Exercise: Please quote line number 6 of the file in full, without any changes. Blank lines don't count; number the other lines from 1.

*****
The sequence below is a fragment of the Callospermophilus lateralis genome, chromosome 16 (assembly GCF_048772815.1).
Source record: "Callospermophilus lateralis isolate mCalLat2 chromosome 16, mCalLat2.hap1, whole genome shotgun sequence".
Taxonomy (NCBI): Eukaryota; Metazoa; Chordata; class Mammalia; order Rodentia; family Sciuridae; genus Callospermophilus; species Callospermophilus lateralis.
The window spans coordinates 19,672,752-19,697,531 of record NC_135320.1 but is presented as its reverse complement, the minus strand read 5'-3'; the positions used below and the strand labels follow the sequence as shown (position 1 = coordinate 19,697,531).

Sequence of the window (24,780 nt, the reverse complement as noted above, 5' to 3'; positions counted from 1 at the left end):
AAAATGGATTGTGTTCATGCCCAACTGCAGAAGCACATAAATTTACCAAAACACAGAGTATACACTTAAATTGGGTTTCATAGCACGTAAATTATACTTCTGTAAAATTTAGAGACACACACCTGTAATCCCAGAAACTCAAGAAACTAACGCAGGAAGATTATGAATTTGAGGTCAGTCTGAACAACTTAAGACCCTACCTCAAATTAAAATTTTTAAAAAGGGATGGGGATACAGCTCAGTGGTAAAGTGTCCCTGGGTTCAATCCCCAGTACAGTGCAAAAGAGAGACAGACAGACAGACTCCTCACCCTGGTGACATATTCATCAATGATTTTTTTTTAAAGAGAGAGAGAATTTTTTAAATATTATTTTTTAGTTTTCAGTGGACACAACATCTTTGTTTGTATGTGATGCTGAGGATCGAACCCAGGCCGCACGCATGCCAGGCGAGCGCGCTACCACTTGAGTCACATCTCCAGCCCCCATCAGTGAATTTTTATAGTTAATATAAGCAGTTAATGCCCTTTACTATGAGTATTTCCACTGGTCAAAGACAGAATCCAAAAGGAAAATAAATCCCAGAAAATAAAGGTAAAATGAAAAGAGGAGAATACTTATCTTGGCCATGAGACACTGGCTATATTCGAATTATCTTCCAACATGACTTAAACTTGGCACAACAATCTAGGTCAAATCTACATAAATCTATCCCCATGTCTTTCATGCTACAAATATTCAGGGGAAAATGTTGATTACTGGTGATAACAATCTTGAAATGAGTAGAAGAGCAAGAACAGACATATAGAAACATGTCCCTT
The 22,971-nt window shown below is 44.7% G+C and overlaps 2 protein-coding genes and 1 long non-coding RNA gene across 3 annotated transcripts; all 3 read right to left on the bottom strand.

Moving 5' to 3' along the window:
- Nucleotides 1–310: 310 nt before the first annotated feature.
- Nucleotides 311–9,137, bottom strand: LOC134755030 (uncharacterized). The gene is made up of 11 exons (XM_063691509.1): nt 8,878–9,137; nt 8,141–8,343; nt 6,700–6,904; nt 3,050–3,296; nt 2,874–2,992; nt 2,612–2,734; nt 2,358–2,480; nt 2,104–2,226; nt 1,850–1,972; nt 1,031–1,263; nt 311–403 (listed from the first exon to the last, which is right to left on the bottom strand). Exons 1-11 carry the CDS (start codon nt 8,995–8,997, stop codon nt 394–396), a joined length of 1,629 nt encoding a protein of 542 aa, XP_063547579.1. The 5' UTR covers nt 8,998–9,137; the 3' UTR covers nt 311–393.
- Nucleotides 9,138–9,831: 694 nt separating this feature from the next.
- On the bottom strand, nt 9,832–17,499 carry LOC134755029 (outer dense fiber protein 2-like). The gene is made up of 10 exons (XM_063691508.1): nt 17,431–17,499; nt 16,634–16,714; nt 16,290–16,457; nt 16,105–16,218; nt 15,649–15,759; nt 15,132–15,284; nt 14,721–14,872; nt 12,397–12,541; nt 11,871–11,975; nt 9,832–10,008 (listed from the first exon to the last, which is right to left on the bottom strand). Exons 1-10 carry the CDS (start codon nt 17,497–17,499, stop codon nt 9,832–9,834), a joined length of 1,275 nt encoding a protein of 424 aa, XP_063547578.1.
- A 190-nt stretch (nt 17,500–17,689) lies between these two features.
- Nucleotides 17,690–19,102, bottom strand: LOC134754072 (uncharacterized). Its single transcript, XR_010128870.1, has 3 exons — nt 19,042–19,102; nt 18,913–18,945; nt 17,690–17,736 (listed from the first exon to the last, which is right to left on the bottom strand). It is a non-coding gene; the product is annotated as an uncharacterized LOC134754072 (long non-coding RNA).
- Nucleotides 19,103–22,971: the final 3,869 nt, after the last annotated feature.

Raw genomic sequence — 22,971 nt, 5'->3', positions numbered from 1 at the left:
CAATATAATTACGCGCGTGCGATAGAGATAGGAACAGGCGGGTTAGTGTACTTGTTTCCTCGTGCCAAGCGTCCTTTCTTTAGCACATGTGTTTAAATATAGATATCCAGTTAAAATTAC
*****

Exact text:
AAAATGGATTGTGTTCATGCCCAACTGCAGAAGCACATAAATTTACCAAAACACAGAGTATACACTTAAATTGGGTTTCATAGCACGTAAATTATACTTCTGTAAAATTTAGAGACACACACCTGTAATCCCAGAAACTCAAGAAACTAACGCAGGAAGATTATGAATTTGAGGTCAGTCTGAACAACTTAAGACCCTACCTCAAATTAAAATTTTTAAAAAGGGATGGGGATACAGCTCAGTGGTAAAGTGTCCCTGGGTTCAATCCCCAGTACAGTGCAAAAGAGAGACAGACAGACAGACTCCTCACCCTGGTGACATATTCATCAATGATTTTTTTTTAAAGAGAGAGAGAATTTTTTAAATATTATTTTTTAGTTTTCAGTGGACACAACATCTTTGTTTGTATGTGATGCTGAGGATCGAACCCAGGCCGCACGCATGCCAGGCGAGCGCGCTACCACTTGAGTCACATCTCCAGCCCCCATCAGTGAATTTTTATAGTTAATATAAGCAGTTAATGCCCTTTACTATGAGTATTTCCACTGGTCAAAGACAGAATCCAAAAGGAAAATAAATCCCAGAAAATAAAGGTAAAATGAAAAGAGGAGAATACTTATCTTGGCCATGAGACACTGGCTATATTCGAATTATCTTCCAACATGACTTAAACTTGGCACAACAATCTAGGTCAAATCTACATAAATCTATCCCCATGTCTTTCATGCTACAAATATTCAGGGGAAAATGTTGATTACTGGTGATAACAATCTTGAAATGAGTAGAAGAGCAAGAACAGACATATAGAAACATGTCCCTT